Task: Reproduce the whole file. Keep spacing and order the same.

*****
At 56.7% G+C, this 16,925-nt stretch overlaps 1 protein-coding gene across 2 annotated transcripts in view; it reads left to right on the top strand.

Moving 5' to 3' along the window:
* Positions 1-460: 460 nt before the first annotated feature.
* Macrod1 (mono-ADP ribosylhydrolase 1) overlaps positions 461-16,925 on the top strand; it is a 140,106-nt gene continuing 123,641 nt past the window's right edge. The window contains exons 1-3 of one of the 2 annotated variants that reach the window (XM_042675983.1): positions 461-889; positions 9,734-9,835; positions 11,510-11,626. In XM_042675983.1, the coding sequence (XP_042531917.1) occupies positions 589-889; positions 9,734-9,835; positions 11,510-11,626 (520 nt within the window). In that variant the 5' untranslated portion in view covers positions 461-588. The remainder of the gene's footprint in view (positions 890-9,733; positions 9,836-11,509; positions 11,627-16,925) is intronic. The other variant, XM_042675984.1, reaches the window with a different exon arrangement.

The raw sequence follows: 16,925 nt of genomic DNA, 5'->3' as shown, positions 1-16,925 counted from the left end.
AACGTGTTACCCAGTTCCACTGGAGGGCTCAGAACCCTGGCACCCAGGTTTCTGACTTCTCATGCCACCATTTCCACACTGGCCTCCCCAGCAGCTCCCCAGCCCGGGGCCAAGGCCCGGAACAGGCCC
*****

At 56.7% G+C, this 16,925-nt stretch overlaps 1 protein-coding gene across 2 annotated transcripts in view; it reads left to right on the top strand.

Moving 5' to 3' along the window:
* Positions 1-460: 460 nt before the first annotated feature.
* Macrod1 (mono-ADP ribosylhydrolase 1) overlaps positions 461-16,925 on the top strand; it is a 140,106-nt gene continuing 123,641 nt past the window's right edge. The window contains exons 1-3 of one of the 2 annotated variants that reach the window (XM_042675983.1): positions 461-889; positions 9,734-9,835; positions 11,510-11,626. In XM_042675983.1, the coding sequence (XP_042531917.1) occupies positions 589-889; positions 9,734-9,835; positions 11,510-11,626 (520 nt within the window). In that variant the 5' untranslated portion in view covers positions 461-588. The remainder of the gene's footprint in view (positions 890-9,733; positions 9,836-11,509; positions 11,627-16,925) is intronic. The other variant, XM_042675984.1, reaches the window with a different exon arrangement.

The raw sequence follows: 16,925 nt of genomic DNA, 5'->3' as shown, positions 1-16,925 counted from the left end.
AACGTGTTACCCAGTTCCACTGGAGGGCTCAGAACCCTGGCACCCAGGTTTCTGACTTCTCATGCCACCATTTCCACACTGGCCTCCCCAGCAGCTCCCCAGCCCGGGGCCAAGGCCCGGAACAGGCCC